Short, Stout, and Lumpy
Taiwanese Artists Step Back in Time to Reach Future of Ceramics
A single teapot rests in the middle of each table. Again, while it looks like you could serve tea in these earth-toned pots, their sides are so misshapen that they seem too badly weathered for functional use.
This tweaking of tradition is emblematic of the eight artists in the Baltimore Clayworks' exhibit The Fourth Chapter: Contemporary Ceramics from Taiwan. Mostly belonging to the so-called fourth generation of ceramic artists, born in Taiwan between 1970 and 1975, the participants in this show are obviously attuned to Western approaches to ceramic sculpture. In fact, if you were to look at the work without knowing who made it, much would seem like what their American contemporaries often display in this very gallery.
While we're still serving tea, consider Yi-Li Yeh's glazed-clay "Spreading." This teapot and cup veer even further from tradition than Po-Ching Fang's teapots and tables. The teacup's shape and white interior seem normal, but its blue exterior surface is decoratively marked with white and orange bumps. Even more extreme is the teapot, which has a number of armlike projections pushing out from its body; the pot's blue body is decorated with green and orange bumps.
This tea service explores sculptural and painterly possibilities to the point where traditional appearance becomes a distant reference point. What's most striking about the modestly sized "Spreading" is that its biomorphic appearance makes it seem as if it might keep growing until it stars in Little Tea Shop of Horrors. Other pieces in the show also spark organic associations. Yeh's glazed clay "To Reproduce" is a pedestal-mounted cluster of tightly linked cilialike forms. They resemble something you'd expect to find living on a coral reef.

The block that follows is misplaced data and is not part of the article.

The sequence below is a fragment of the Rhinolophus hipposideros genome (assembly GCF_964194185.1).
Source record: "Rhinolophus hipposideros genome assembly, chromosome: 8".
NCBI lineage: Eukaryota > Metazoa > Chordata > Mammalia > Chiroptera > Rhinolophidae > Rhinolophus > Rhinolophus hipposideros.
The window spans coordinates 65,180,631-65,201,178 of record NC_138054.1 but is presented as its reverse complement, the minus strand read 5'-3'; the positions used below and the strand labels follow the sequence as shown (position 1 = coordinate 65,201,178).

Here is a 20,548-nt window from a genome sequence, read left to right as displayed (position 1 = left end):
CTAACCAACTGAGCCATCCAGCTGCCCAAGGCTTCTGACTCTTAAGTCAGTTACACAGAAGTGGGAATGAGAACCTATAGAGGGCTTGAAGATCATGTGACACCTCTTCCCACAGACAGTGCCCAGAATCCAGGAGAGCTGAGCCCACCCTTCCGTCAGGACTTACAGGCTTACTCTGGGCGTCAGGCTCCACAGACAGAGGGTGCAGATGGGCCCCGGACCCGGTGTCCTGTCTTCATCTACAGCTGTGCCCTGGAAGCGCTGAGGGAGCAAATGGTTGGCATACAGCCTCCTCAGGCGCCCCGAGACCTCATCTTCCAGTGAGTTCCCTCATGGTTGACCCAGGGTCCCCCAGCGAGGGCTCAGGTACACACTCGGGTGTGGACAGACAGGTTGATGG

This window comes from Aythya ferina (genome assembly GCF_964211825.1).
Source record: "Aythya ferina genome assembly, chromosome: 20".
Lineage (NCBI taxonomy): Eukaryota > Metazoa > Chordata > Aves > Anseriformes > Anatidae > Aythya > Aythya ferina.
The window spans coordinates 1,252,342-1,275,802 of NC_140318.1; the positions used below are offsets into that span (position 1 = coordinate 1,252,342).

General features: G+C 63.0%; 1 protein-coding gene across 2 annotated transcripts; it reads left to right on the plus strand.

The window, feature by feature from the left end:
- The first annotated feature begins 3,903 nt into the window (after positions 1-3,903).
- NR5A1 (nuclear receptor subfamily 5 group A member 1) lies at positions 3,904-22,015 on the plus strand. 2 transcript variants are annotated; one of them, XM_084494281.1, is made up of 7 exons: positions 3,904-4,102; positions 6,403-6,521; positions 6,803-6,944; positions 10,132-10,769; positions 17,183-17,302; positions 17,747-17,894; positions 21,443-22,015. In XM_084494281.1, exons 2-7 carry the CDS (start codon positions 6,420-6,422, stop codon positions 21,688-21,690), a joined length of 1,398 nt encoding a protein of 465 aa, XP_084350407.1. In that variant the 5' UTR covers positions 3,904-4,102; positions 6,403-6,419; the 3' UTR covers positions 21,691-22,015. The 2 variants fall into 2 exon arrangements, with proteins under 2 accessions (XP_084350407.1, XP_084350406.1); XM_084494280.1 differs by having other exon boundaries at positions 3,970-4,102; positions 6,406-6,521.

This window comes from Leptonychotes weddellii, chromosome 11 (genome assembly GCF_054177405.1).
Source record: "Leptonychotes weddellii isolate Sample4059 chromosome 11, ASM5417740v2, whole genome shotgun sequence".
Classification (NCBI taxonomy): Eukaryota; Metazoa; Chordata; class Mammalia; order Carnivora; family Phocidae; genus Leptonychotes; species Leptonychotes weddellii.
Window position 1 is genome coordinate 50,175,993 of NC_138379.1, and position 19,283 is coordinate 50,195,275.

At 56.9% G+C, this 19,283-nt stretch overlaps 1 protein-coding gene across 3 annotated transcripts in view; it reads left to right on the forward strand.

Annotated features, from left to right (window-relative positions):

Wen-Yin Chen's "10 Small Sculptures" also shapes clay into evocative forms, ranging from geometric abstractions to human-head-like shapes; the same artist's "Balance" is more overtly figurative, a totemic person akin to prehistoric sculptures, and "Bear" is a simplified rendering of that animal.
Working more abstractly, but with occasional figurative hints, Mon-Xi Wu's four individually untitled stoneware "Objects" include one whose resemblance to a pair of female breasts would be recognized in any culture at any time.
The fecund quality of the natural world pungently comes across in Shin-Yu Wang's four individually untitled stoneware pieces in a "Seed" series. Vaguely podlike forms are split to reveal interiors whose ridged sides sometimes cradle small wire-mesh sculptures. Something's being born here, but who knows what?
Other pieces in the show, such as Fang-Yi Chu's stoneware "Dark Hole I" and Yun-Chan Lee's "Boundary No. 1," also involve sculptural shapes with openings that allow us to peek into interior spaces. As with Po-Ching Fang's tea tables, it's tempting to make landscape associations; Chu and Lee's works include terrain that evokes canyons and caves.
Even a piece as resolutely abstract as Ching-Yuan Chang's untitled grid of 28 wall-hung, soda-fired stoneware square panels prompts thoughts about the natural world. The earthy brown, rust, and white hues common to the panels make this inevitable. Also, the panels have a slightly billowing, almost pillowlike quality that makes them seem like rolling countryside. Raised lines on many of the panels create primal X, C, and V shapes that look like some early human attempt at making marks on a wall.
It's striking that most of these contemporary Taiwanese artists push ahead by pushing so far back. They leave classical art traditions far behind and produce sculptures that, at least in our imaginations, represent a pre-classical, primordial place inhabited by teapot-shaped critters.
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